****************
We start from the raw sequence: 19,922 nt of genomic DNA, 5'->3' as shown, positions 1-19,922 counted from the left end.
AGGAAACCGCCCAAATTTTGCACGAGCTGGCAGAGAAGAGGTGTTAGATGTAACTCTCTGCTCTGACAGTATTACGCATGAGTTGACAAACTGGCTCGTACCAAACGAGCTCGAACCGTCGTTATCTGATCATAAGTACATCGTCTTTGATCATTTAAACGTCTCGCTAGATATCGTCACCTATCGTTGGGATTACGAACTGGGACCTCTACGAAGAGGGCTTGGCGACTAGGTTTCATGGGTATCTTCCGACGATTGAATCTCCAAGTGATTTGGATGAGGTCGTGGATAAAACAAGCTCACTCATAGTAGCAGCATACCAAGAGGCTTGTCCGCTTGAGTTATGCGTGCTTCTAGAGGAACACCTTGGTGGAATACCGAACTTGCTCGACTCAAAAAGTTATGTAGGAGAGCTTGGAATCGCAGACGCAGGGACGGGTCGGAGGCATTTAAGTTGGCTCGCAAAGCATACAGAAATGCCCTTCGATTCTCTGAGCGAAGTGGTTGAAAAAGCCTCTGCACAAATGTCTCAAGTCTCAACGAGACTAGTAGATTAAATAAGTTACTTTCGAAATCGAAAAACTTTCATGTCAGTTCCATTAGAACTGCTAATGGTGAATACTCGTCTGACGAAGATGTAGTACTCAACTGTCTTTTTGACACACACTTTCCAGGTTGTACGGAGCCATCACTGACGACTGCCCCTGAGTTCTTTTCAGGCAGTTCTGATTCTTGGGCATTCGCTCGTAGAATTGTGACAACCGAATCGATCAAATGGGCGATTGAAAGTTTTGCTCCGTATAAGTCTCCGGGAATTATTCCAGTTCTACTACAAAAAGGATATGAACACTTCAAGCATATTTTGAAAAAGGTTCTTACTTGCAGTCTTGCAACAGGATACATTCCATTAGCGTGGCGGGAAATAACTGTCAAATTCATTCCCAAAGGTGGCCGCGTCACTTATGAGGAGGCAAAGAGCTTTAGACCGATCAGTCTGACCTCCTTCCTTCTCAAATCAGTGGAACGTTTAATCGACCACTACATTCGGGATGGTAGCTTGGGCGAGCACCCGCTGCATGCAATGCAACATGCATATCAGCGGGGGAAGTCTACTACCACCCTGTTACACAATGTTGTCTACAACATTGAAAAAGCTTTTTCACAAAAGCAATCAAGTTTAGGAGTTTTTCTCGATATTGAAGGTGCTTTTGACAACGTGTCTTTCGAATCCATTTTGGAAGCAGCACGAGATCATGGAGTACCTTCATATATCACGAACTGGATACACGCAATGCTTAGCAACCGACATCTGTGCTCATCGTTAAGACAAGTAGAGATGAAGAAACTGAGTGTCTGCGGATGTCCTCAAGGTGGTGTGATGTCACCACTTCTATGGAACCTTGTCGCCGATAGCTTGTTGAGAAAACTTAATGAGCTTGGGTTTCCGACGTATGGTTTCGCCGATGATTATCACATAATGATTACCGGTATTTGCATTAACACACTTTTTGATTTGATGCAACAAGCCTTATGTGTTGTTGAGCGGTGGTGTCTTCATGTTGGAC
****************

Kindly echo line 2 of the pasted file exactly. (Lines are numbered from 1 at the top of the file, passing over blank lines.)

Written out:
AGGAAACCGCCCAAATTTTGCACGAGCTGGCAGAGAAGAGGTGTTAGATGTAACTCTCTGCTCTGACAGTATTACGCATGAGTTGACAAACTGGCTCGTACCAAACGAGCTCGAACCGTCGTTATCTGATCATAAGTACATCGTCTTTGATCATTTAAACGTCTCGCTAGATATCGTCACCTATCGTTGGGATTACGAACTGGGACCTCTACGAAGAGGGCTTGGCGACTAGGTTTCATGGGTATCTTCCGACGATTGAATCTCCAAGTGATTTGGATGAGGTCGTGGATAAAACAAGCTCACTCATAGTAGCAGCATACCAAGAGGCTTGTCCGCTTGAGTTATGCGTGCTTCTAGAGGAACACCTTGGTGGAATACCGAACTTGCTCGACTCAAAAAGTTATGTAGGAGAGCTTGGAATCGCAGACGCAGGGACGGGTCGGAGGCATTTAAGTTGGCTCGCAAAGCATACAGAAATGCCCTTCGATTCTCTGAGCGAAGTGGTTGAAAAAGCCTCTGCACAAATGTCTCAAGTCTCAACGAGACTAGTAGATTAAATAAGTTACTTTCGAAATCGAAAAACTTTCATGTCAGTTCCATTAGAACTGCTAATGGTGAATACTCGTCTGACGAAGATGTAGTACTCAACTGTCTTTTTGACACACACTTTCCAGGTTGTACGGAGCCATCACTGACGACTGCCCCTGAGTTCTTTTCAGGCAGTTCTGATTCTTGGGCATTCGCTCGTAGAATTGTGACAACCGAATCGATCAAATGGGCGATTGAAAGTTTTGCTCCGTATAAGTCTCCGGGAATTATTCCAGTTCTACTACAAAAAGGATATGAACACTTCAAGCATATTTTGAAAAAGGTTCTTACTTGCAGTCTTGCAACAGGATACATTCCATTAGCGTGGCGGGAAATAACTGTCAAATTCATTCCCAAAGGTGGCCGCGTCACTTATGAGGAGGCAAAGAGCTTTAGACCGATCAGTCTGACCTCCTTCCTTCTCAAATCAGTGGAACGTTTAATCGACCACTACATTCGGGATGGTAGCTTGGGCGAGCACCCGCTGCATGCAATGCAACATGCATATCAGCGGGGGAAGTCTACTACCACCCTGTTACACAATGTTGTCTACAACATTGAAAAAGCTTTTTCACAAAAGCAATCAAGTTTAGGAGTTTTTCTCGATATTGAAGGTGCTTTTGACAACGTGTCTTTCGAATCCATTTTGGAAGCAGCACGAGATCATGGAGTACCTTCATATATCACGAACTGGATACACGCAATGCTTAGCAACCGACATCTGTGCTCATCGTTAAGACAAGTAGAGATGAAGAAACTGAGTGTCTGCGGATGTCCTCAAGGTGGTGTGATGTCACCACTTCTATGGAACCTTGTCGCCGATAGCTTGTTGAGAAAACTTAATGAGCTTGGGTTTCCGACGTATGGTTTCGCCGATGATTATCACATAATGATTACCGGTATTTGCATTAACACACTTTTTGATTTGATGCAACAAGCCTTATGTGTTGTTGAGCGGTGGTGTCTTCATGTTGGAC